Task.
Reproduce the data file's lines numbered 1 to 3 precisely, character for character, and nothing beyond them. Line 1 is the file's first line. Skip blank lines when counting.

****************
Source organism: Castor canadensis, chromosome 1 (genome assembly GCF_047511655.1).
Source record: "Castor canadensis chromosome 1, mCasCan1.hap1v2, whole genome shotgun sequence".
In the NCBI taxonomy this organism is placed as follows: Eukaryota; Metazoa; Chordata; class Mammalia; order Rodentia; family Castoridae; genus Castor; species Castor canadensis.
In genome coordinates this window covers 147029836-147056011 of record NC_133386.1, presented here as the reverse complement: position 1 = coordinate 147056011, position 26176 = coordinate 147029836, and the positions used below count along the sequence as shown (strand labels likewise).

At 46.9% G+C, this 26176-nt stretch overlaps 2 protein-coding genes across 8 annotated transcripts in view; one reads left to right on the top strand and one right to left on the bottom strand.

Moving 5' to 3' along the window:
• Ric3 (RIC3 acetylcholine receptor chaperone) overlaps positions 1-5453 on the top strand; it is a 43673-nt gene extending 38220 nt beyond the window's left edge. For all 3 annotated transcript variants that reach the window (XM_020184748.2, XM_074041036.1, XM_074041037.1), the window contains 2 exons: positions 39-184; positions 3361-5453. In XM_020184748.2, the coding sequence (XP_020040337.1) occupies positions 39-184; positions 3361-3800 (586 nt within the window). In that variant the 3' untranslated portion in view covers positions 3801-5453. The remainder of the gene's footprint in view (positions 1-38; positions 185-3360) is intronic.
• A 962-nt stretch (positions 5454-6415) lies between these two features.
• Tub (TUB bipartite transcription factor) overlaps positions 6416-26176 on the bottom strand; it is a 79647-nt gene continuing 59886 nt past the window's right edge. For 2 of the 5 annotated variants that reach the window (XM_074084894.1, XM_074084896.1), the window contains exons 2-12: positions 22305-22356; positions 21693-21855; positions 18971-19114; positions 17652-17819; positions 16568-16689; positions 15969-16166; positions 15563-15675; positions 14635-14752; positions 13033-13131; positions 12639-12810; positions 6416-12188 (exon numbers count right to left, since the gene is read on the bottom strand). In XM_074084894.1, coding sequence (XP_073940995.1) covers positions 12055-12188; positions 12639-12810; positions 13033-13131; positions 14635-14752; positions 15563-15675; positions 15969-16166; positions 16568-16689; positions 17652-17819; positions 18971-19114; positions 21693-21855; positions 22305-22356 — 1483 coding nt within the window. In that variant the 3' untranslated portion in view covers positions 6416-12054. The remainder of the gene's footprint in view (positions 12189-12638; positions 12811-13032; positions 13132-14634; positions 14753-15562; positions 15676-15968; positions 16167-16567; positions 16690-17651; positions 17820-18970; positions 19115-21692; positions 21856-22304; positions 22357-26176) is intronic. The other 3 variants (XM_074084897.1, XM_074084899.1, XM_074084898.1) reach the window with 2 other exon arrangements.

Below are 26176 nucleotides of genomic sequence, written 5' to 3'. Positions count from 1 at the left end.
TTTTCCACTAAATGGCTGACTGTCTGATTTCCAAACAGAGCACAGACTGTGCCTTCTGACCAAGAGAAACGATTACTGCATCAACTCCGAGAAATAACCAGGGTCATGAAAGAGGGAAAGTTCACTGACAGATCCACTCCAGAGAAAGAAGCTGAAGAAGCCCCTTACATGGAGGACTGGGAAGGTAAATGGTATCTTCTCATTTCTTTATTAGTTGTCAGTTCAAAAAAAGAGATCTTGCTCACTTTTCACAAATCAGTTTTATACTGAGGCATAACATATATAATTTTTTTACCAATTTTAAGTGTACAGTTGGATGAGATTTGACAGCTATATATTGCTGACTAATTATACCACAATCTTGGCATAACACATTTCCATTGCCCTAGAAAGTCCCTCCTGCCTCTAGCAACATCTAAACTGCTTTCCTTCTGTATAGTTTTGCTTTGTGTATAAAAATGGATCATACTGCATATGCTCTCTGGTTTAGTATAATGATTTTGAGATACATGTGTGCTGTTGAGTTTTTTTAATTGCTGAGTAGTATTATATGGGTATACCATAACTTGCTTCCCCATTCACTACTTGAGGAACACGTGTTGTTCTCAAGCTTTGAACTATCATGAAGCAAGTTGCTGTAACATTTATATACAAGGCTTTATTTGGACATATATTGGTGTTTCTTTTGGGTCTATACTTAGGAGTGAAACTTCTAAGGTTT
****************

Source organism: Castor canadensis, chromosome 1 (genome assembly GCF_047511655.1).
Source record: "Castor canadensis chromosome 1, mCasCan1.hap1v2, whole genome shotgun sequence".
In the NCBI taxonomy this organism is placed as follows: Eukaryota; Metazoa; Chordata; class Mammalia; order Rodentia; family Castoridae; genus Castor; species Castor canadensis.